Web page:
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Music / Dizzy Gillespie

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The Ambassador of Jazz

John Birks "Dizzy" Gillespie (October 21, 1917 – January 6, 1993) was an American jazz musician, singer, and bandleader. A trumpet virtuoso, he utilized complex rhythms and harmonies with an innovative tone and devastating speed never see before in jazz which made one of the seminal artists of the bebop movement in jazz.

Later on, Gillespie would form his own orchestra in the late 1940s, and it was considered to be one of the finest large jazz ensembles. Noted for complex arrangements and instrumental virtuosity, its repertoire was divided between the bop approach—from such arrangers as Tadd Dameron, John Lewis, George Russell, and Gillespie himself—and Afro-Cuban jazz (or, as Gillespie called it, "cubop")—in such numbers as "Manteca" and "Cubano Bop"; featuring conga drummer Chano Pozo. Gillespie formed other bands sporadically throughout the remainder of his career, but he played mostly in small groups from the 1950s onward until his death in 1993.

His late 1940s look of a beret, horn-rim glasses, and a goatee also became the unofficial “bebop uniform” and a precursor to the beatnik styles of the 1950s. Other trademarks included his custom-made made bent-bell trumpet and his enormous puffy cheeks that ballooned when playing. He was also a noted composer whose songbook is a list of bebop’s greatest hits; “Salt Peanuts,” “Woody ’n’ You,” “Con Alma,” “Groovin’ High,” “Blue ’n’ Boogie,” and “A Night in Tunisia” have all become became jazz standards.

Gillespie had a few scattered acting appearances, including voice acting work in award-winning animated shorts The Hole and Voyage to Next. He composed the soundtrack to two films, The Cool World (1963) and Winter in Lisbon (1990); the latter represented his final studio recordings.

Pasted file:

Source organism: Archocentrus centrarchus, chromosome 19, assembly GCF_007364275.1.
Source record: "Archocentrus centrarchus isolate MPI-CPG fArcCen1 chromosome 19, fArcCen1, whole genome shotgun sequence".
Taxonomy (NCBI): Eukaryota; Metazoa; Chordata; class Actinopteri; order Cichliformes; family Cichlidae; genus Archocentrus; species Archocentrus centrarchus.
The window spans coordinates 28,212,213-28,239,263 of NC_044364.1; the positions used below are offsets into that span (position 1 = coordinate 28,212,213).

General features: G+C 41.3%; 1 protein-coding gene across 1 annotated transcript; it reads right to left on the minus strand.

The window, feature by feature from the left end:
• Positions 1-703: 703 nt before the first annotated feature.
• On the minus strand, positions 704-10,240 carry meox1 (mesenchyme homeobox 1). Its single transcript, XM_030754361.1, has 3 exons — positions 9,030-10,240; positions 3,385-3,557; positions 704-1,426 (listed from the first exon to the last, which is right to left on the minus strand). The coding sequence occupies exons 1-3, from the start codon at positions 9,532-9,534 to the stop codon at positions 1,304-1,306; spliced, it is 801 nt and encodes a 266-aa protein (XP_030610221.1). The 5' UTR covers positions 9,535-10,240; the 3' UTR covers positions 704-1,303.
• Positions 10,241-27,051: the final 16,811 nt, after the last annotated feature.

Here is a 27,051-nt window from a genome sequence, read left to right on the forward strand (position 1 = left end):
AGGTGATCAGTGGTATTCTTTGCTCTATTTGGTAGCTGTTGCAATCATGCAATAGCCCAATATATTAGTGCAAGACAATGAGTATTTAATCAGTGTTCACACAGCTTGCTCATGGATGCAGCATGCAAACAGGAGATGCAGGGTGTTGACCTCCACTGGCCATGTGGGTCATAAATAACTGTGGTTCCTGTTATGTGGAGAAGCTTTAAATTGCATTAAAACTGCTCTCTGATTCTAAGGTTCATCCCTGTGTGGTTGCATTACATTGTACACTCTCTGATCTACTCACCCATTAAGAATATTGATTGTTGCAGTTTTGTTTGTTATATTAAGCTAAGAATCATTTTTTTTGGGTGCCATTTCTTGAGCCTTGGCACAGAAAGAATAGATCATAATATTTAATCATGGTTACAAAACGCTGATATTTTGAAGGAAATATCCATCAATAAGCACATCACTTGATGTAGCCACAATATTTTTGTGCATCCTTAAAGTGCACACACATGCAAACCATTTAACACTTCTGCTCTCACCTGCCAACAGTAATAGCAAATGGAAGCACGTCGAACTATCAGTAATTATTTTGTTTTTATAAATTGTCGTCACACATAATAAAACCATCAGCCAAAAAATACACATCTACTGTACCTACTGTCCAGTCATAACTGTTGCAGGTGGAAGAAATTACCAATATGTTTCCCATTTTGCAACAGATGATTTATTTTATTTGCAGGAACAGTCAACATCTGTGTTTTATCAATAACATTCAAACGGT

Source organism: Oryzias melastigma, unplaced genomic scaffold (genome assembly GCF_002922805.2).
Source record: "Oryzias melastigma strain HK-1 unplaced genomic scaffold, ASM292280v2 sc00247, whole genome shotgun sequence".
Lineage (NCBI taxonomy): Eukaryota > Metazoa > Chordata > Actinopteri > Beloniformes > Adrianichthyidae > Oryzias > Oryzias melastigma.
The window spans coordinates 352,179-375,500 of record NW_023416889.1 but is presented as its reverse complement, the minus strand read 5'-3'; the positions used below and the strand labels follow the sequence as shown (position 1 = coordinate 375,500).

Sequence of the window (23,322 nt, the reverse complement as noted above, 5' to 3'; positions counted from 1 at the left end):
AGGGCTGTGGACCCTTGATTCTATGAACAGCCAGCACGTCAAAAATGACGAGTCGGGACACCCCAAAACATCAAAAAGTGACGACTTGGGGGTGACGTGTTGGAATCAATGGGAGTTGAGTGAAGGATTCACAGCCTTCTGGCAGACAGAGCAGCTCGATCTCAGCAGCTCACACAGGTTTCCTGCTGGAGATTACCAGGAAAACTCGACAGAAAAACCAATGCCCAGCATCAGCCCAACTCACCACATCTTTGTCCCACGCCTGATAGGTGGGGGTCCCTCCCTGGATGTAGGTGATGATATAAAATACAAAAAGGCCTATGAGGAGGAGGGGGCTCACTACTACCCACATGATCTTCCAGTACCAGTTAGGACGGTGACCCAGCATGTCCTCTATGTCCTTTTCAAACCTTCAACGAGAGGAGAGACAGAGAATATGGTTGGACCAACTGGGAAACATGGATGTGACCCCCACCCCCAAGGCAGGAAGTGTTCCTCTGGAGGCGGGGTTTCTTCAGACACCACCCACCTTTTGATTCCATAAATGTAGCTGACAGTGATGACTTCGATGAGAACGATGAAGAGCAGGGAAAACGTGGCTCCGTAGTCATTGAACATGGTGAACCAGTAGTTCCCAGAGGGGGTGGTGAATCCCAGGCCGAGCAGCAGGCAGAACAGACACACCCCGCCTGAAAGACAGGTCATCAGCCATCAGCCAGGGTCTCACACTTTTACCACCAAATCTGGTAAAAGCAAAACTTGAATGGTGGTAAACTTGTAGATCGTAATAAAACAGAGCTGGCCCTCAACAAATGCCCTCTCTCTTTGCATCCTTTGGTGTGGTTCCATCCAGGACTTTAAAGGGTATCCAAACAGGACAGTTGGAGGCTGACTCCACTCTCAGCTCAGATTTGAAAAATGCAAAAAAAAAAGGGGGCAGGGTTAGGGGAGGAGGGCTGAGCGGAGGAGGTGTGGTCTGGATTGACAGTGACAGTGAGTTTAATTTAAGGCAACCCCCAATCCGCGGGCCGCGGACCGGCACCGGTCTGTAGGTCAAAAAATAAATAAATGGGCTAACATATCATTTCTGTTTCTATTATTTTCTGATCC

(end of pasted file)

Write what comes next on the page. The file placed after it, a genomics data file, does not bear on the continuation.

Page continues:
Albums by Dizzy Gillespie with their own page:


  • The Ace: He's generally agreed to be one of these, as far as jazz trumpet is concerned: he was so technically brilliant that later players couldn't hope to top him and so had to find other ways of being distinctive. He also had immense knowledge of musical theory and was happy to teach it to fellow musicians. Charlie Parker could read and write music, but he could seldom be bothered to do so. Whenever he came up with a new tune, he'd stand outside Dizzy's apartment and play it through the mail slot in the door, knowing that Dizzy would be compelled to write it down.
  • Draft Dodging: When called up by his local draft board during World War II, Gillespie became quite vocal about his resentment of how African-Americans were being treated. He said that if he were sent into combat, he might "create a case of mistaken identity" and end up shooting his fellow soldiers instead. The board classified him as 4-F (not acceptable for military service).
  • Eccentric Artist: Gillespie earned his nickname for his unpredictable and comical behavior. When Gillespie was in the Frankie Fairfax band in Philadelphia he carried his new trumpet in a paper bag, an act that inspired fellow musicians like Bill Doggett to call him "Dizzy".
  • Friendly Rivalry: With Charlie Parker. They would clash in their solos even in live performances as a part of competition with each other.
    • He also developed one with Louis Armstrong, after becoming frustrated with what he regarded as Armstrong's Uncle Tom-like onstage behaviour. He released a record parodying Armstrong, who responded by releasing a record playfully mocking the beboppers. They eventually appeared together in a TV special, singing and playing "Umbrella Man", and Armstrong signified his delight with Gillespie's solo by giving him a joyful high-five. Gillespie subsequently conceded that he'd failed to appreciate that Armstrong's eternally cheerful demeanour was his way of not letting things get him down.
  • Hair-Trigger Temper: Had this as a young man. He would get angry and frustrated whenever he was crossed, or felt threatened by a rival, culminating when he was accused by his boss Cab Calloway of throwing a spitball onstage. The resulting altercation climaxed with Gillespie stabbing Calloway in the leg with a knife, and getting fired. Marrying his wife Lorraine made him considerably more mellow, which he tended to be for the rest of his life.
  • Iconic Item: His bent-bell trumpet, originally the result of accidental damage caused by dancers falling onto the instrument while it was on a trumpet stand on stage during a show in 1953. The constriction caused by the bending altered the tone of the instrument; Gillespie liked the result and had his trumpets custom-built that way for the rest of his life.
  • Jazz: One of the genre's principal innovators on the trumpet and composer of several standards within the genre.
  • Scatting: He did it all over the place and could switch effortlessly between scat-singing, ordinary lyrics, and playing trumpet.